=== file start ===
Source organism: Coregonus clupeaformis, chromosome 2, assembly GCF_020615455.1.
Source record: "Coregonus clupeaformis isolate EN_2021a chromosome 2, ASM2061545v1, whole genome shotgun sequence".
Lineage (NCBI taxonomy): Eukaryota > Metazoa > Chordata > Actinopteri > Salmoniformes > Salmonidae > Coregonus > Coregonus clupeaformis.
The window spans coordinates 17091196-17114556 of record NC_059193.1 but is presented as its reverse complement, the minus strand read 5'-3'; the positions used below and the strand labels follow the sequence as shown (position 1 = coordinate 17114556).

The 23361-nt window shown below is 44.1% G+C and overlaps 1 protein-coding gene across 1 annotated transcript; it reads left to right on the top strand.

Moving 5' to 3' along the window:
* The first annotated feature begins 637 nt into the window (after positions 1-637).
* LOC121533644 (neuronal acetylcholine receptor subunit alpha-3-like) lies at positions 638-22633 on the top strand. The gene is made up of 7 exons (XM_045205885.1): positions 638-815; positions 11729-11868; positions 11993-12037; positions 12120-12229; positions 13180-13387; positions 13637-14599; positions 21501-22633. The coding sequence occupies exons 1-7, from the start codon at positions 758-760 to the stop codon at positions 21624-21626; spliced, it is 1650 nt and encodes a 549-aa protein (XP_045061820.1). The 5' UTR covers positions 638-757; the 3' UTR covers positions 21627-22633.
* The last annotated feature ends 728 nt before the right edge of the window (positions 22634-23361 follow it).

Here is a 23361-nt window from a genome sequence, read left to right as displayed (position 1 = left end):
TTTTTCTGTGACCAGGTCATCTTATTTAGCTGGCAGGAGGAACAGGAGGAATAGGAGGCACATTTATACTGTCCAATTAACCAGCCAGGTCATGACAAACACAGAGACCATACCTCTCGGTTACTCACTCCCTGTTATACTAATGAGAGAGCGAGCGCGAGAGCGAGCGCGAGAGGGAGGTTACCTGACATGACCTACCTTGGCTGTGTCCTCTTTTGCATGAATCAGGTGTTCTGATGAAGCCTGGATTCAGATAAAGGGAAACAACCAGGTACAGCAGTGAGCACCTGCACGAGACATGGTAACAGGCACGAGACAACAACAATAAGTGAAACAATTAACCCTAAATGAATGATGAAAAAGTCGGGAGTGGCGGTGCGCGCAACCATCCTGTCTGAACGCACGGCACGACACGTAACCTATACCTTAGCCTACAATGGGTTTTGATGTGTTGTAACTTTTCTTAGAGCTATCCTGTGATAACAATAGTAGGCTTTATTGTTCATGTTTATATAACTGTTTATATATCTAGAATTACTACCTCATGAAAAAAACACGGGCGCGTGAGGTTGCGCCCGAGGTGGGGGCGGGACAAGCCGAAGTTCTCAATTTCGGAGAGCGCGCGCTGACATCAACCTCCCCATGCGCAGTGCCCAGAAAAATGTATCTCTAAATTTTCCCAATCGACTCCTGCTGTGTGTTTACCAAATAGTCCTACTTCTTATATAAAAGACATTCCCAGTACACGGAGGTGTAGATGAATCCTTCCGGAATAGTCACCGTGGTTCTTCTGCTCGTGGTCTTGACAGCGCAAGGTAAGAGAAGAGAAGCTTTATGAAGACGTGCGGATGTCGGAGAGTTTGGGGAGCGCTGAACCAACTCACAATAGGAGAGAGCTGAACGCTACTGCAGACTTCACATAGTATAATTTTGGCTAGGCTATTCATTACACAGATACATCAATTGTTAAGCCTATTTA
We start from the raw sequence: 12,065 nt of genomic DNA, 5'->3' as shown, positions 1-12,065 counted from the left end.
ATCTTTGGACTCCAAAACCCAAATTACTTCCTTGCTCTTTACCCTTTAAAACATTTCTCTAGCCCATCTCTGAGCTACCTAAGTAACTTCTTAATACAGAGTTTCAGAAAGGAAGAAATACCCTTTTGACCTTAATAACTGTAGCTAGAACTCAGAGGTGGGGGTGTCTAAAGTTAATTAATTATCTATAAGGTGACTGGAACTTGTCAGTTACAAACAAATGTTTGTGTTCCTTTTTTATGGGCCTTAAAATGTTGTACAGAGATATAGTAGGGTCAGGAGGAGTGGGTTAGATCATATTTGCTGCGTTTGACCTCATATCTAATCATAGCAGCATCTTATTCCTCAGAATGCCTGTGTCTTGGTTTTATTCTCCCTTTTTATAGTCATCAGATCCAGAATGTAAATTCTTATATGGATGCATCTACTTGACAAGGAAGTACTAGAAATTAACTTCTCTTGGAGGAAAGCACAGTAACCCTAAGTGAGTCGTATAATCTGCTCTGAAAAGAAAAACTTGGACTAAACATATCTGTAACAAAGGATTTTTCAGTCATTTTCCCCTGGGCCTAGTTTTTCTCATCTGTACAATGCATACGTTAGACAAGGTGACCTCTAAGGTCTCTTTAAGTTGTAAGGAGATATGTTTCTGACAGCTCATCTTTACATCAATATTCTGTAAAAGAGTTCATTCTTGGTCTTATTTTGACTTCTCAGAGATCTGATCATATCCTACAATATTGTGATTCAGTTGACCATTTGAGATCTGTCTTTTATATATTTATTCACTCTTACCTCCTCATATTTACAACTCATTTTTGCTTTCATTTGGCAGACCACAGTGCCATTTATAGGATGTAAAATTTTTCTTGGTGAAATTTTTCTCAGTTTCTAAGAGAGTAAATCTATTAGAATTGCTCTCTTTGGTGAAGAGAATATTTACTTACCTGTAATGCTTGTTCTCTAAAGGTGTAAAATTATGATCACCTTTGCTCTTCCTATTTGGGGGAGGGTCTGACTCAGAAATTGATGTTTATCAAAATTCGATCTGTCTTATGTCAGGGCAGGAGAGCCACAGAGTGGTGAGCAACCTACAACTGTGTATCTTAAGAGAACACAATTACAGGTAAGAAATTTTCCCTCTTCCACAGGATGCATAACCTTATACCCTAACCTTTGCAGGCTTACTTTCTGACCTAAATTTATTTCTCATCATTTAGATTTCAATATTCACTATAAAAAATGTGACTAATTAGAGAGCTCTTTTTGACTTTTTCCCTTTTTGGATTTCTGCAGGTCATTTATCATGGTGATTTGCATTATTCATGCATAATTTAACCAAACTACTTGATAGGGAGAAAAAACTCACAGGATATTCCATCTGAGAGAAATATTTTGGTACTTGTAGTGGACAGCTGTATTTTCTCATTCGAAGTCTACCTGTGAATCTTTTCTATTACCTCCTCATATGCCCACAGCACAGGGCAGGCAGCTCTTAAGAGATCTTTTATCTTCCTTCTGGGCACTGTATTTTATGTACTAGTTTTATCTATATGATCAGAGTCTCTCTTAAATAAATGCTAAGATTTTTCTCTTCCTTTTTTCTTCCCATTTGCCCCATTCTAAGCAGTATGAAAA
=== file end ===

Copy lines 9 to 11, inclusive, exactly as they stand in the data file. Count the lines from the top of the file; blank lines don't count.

* The last annotated feature ends 728 nt before the right edge of the window (positions 22634-23361 follow it).

Here is a 23361-nt window from a genome sequence, read left to right as displayed (position 1 = left end):
TTTTTCTGTGACCAGGTCATCTTATTTAGCTGGCAGGAGGAACAGGAGGAATAGGAGGCACATTTATACTGTCCAATTAACCAGCCAGGTCATGACAAACACAGAGACCATACCTCTCGGTTACTCACTCCCTGTTATACTAATGAGAGAGCGAGCGCGAGAGCGAGCGCGAGAGGGAGGTTACCTGACATGACCTACCTTGGCTGTGTCCTCTTTTGCATGAATCAGGTGTTCTGATGAAGCCTGGATTCAGATAAAGGGAAACAACCAGGTACAGCAGTGAGCACCTGCACGAGACATGGTAACAGGCACGAGACAACAACAATAAGTGAAACAATTAACCCTAAATGAATGATGAAAAAGTCGGGAGTGGCGGTGCGCGCAACCATCCTGTCTGAACGCACGGCACGACACGTAACCTATACCTTAGCCTACAATGGGTTTTGATGTGTTGTAACTTTTCTTAGAGCTATCCTGTGATAACAATAGTAGGCTTTATTGTTCATGTTTATATAACTGTTTATATATCTAGAATTACTACCTCATGAAAAAAACACGGGCGCGTGAGGTTGCGCCCGAGGTGGGGGCGGGACAAGCCGAAGTTCTCAATTTCGGAGAGCGCGCGCTGACATCAACCTCCCCATGCGCAGTGCCCAGAAAAATGTATCTCTAAATTTTCCCAATCGACTCCTGCTGTGTGTTTACCAAATAGTCCTACTTCTTATATAAAAGACATTCCCAGTACACGGAGGTGTAGATGAATCCTTCCGGAATAGTCACCGTGGTTCTTCTGCTCGTGGTCTTGACAGCGCAAGGTAAGAGAAGAGAAGCTTTATGAAGACGTGCGGATGTCGGAGAGTTTGGGGAGCGCTGAACCAACTCACAATAGGAGAGAGCTGAACGCTACTGCAGACTTCACATAGTATAATTTTGGCTAGGCTATTCATTACACAGATACATCAATTGTTAAGCCTATTTA